• Ortega: Why do I keep picking against this man? He doesn’t ever back down, even when he’s clearly on the losing end of exchanges. While that trait has allowed him to remain unbeaten thus far, I can’t see him maintaining this type of success as he moves up the ladder. For the second time in a row, he was down two rounds going into the final frame. Then Moicano hands him the win by going for the ill-advised takedown. Ortega should send Moicano a gift basket as a thank you, seriously. Nonetheless, I admit thar I enjoy watching Ortega do his thing as no one is better at pulling out a last-minute victory and the dude can take some punishment. Plus, it did look like he has sharpened up his standup. Would I be asking for too much if I requested a contest with Cub Swanson for Ortega?
  • Moicano: While there is a part of me that wants to chew out Moicano, I’m sure he’s already doing that. Everyone knows Ortega is most comfortable on the ground and Moicano was dominating the standup as it was. Why go to the ground? All I can surmise is he was tired as Ortega forced him into a faster pace than he has pushed in his previous UFC contests. Still, I’m more excited about his future than I was heading into this contest. He was disciplined for two rounds before that, executing a fantastic game plan that would have led to a clear victory had he not suffered the type of mental error that typically plagues young fighters. It’s hard not to expect Moicano to grow from this loss. He’ll be fine moving forward.

Aljamain Sterling defeated Renan Barao via unanimous decision

  • Expectations: Though Sterling was the betting favorite, many prognosticators – myself included – thought Barao was a horrible stylistic matchup for the New York native. It appeared we were right early on. Barao outmuscled Sterling in the opening round, getting him to the ground and scoring some effective ground-and-pound. Sterling recovered the next round, taking down Barao – the first time anyone has taken down Barao in his UFC career – and controlling him from the back. Most impressive, he delivered some uncharacteristically heavy elbows to bloody Barao. The third saw Sterling piecing up an exhausted Barao on the feet, securing Sterling’s biggest win to date.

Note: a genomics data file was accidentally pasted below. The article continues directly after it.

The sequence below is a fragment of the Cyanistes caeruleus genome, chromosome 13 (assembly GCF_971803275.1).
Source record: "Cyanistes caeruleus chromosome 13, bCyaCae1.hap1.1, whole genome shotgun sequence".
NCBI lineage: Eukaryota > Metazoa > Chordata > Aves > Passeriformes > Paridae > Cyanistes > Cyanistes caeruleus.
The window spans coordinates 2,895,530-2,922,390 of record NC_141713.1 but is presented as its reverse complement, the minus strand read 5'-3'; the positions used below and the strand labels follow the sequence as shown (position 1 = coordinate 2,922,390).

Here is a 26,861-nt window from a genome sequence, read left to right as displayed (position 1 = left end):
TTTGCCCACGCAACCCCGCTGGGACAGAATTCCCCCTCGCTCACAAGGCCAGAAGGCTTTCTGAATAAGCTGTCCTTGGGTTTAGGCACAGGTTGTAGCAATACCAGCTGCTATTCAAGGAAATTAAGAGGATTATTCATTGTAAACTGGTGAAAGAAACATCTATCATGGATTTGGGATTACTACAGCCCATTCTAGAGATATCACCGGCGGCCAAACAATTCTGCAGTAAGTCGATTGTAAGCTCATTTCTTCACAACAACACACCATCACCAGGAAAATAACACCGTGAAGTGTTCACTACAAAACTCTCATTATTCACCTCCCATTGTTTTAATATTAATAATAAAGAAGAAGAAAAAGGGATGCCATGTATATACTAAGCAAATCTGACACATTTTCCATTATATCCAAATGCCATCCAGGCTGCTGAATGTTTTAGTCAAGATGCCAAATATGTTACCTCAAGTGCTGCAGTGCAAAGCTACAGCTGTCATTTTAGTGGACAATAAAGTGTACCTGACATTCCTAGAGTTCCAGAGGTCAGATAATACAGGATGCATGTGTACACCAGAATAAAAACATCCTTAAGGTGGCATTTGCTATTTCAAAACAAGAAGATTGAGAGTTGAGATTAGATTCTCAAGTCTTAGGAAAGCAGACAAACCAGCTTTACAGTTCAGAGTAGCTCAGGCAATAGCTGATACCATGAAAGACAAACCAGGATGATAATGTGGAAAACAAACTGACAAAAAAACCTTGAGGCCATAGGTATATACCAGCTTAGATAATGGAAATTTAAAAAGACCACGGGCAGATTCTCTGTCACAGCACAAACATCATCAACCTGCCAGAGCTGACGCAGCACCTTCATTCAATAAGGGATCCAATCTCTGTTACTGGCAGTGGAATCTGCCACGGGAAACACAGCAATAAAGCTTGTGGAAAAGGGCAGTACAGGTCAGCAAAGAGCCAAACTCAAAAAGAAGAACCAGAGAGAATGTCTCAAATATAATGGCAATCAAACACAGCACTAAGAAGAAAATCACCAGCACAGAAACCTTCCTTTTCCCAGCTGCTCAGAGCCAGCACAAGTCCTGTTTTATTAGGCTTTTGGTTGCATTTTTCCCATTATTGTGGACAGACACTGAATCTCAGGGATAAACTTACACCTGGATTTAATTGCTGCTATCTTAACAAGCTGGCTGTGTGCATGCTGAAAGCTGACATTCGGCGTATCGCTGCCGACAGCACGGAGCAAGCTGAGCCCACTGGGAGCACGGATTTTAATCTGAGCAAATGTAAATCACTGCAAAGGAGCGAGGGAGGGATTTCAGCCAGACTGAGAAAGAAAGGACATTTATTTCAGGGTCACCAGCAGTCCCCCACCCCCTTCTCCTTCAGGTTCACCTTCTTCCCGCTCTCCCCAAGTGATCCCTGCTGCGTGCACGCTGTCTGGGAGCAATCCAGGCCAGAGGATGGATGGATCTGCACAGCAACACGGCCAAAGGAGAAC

• Sterling: I’m hesitant to say that Sterling has arrived…so I’ll say that he may have arrived. Sterling executed an awesome strategy that saw him wear down the former bantamweight kingpin and flashed huge improvements in his standup and ground striking. However, I’m not completely ready to declare anything since no one knows where Barao is anymore. The Brazilian clearly isn’t an elite fighter anymore, but is he at least a top ten bantamweight? I don’t know. If Barao is still a quality opponent, great win for Sterling. If he isn’t, at least it’s a win for Sterling. All I know for sure is that Sterling is moving in the right direction.
  • Barao: Anyone else see this level of decline coming for Barao? I suppose it shouldn’t be too big of a surprise given the high number of fights earlier in his career. In his last six fights, he’s 2-4 with his victories coming over Mitch Gagnon and Phillipe Nover. Yikes. Barao did look good on the scales Friday, giving me reason to believe he could secure a much-needed win. Then the wheels fell off after round one, with Barao offering nothing by the time the third rolled around. Something went off in his head when he lost to T.J. Dillashaw the first time as Barao hasn’t been the same fighter since. It’s a shame as he was a lot of fun to watch back in the day. Now he appears to be a washed up. The one thing I can take for sure out of this contest: Barao needs to stay at featherweight; imagine how much worse he would have appeared had he cut all the way to 135.

Ricardo Lamas defeated Jason Knight via TKO at 4:34 of RD1

  • Expectations: Even though I know I perpetually underrate Lamas, I still picked Knight as I’d picked against him in his last few contests only for him to prove me wrong. Basically, I wasn’t comfortable picking either way. It started out competitive enough, Lamas getting an early takedown and Knight having some success from the guard. Lamas rocked Knight with about 90 seconds left in the opening frame and continued to lace Knight with hard punch after hard punch. Miraculously, Knight didn’t go down for quite a while, but that only extended the damage. Knight finally did go down and Lamas finished the job with ground-and-pound.